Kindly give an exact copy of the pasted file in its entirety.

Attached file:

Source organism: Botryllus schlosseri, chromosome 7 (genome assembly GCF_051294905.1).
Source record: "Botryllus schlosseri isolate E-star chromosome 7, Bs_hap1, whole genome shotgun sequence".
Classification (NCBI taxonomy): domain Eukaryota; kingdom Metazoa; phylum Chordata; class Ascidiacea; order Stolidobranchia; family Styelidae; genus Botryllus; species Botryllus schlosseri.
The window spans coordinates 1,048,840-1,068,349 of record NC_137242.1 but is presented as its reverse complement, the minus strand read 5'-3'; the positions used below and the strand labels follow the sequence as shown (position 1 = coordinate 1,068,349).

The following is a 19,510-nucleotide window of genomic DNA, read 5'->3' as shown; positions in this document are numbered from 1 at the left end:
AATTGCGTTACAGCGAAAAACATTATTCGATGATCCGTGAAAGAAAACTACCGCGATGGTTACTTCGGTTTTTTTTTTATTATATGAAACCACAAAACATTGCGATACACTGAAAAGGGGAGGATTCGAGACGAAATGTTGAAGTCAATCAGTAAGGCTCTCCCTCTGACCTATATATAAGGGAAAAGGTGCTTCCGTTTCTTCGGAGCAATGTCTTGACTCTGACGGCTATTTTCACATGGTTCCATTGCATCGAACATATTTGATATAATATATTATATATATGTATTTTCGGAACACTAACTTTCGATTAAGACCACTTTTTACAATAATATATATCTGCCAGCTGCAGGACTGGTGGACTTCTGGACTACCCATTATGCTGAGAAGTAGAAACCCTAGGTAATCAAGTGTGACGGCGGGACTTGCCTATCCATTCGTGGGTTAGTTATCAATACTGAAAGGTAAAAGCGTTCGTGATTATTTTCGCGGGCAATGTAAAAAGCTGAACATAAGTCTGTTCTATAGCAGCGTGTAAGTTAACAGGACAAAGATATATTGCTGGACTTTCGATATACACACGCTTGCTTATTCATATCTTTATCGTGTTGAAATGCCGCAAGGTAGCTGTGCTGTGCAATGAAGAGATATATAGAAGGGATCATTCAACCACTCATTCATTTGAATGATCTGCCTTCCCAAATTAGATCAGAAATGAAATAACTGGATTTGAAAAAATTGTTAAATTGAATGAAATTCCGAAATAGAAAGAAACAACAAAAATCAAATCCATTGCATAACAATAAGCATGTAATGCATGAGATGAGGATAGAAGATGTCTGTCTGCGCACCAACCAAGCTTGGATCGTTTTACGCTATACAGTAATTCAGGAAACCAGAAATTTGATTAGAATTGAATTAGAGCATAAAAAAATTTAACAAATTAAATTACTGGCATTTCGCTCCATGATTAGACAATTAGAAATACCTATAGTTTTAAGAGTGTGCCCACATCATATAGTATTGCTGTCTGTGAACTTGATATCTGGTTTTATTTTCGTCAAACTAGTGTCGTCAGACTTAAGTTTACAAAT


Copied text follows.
Source organism: Botryllus schlosseri, chromosome 7 (genome assembly GCF_051294905.1).
Source record: "Botryllus schlosseri isolate E-star chromosome 7, Bs_hap1, whole genome shotgun sequence".
Classification (NCBI taxonomy): domain Eukaryota; kingdom Metazoa; phylum Chordata; class Ascidiacea; order Stolidobranchia; family Styelidae; genus Botryllus; species Botryllus schlosseri.
The window spans coordinates 1,048,840-1,068,349 of record NC_137242.1 but is presented as its reverse complement, the minus strand read 5'-3'; the positions used below and the strand labels follow the sequence as shown (position 1 = coordinate 1,068,349).

The following is a 19,510-nucleotide window of genomic DNA, read 5'->3' as shown; positions in this document are numbered from 1 at the left end:
AATTGCGTTACAGCGAAAAACATTATTCGATGATCCGTGAAAGAAAACTACCGCGATGGTTACTTCGGTTTTTTTTTTATTATATGAAACCACAAAACATTGCGATACACTGAAAAGGGGAGGATTCGAGACGAAATGTTGAAGTCAATCAGTAAGGCTCTCCCTCTGACCTATATATAAGGGAAAAGGTGCTTCCGTTTCTTCGGAGCAATGTCTTGACTCTGACGGCTATTTTCACATGGTTCCATTGCATCGAACATATTTGATATAATATATTATATATATGTATTTTCGGAACACTAACTTTCGATTAAGACCACTTTTTACAATAATATATATCTGCCAGCTGCAGGACTGGTGGACTTCTGGACTACCCATTATGCTGAGAAGTAGAAACCCTAGGTAATCAAGTGTGACGGCGGGACTTGCCTATCCATTCGTGGGTTAGTTATCAATACTGAAAGGTAAAAGCGTTCGTGATTATTTTCGCGGGCAATGTAAAAAGCTGAACATAAGTCTGTTCTATAGCAGCGTGTAAGTTAACAGGACAAAGATATATTGCTGGACTTTCGATATACACACGCTTGCTTATTCATATCTTTATCGTGTTGAAATGCCGCAAGGTAGCTGTGCTGTGCAATGAAGAGATATATAGAAGGGATCATTCAACCACTCATTCATTTGAATGATCTGCCTTCCCAAATTAGATCAGAAATGAAATAACTGGATTTGAAAAAATTGTTAAATTGAATGAAATTCCGAAATAGAAAGAAACAACAAAAATCAAATCCATTGCATAACAATAAGCATGTAATGCATGAGATGAGGATAGAAGATGTCTGTCTGCGCACCAACCAAGCTTGGATCGTTTTACGCTATACAGTAATTCAGGAAACCAGAAATTTGATTAGAATTGAATTAGAGCATAAAAAAATTTAACAAATTAAATTACTGGCATTTCGCTCCATGATTAGACAATTAGAAATACCTATAGTTTTAAGAGTGTGCCCACATCATATAGTATTGCTGTCTGTGAACTTGATATCTGGTTTTATTTTCGTCAAACTAGTGTCGTCAGACTTAAGTTTACAAAT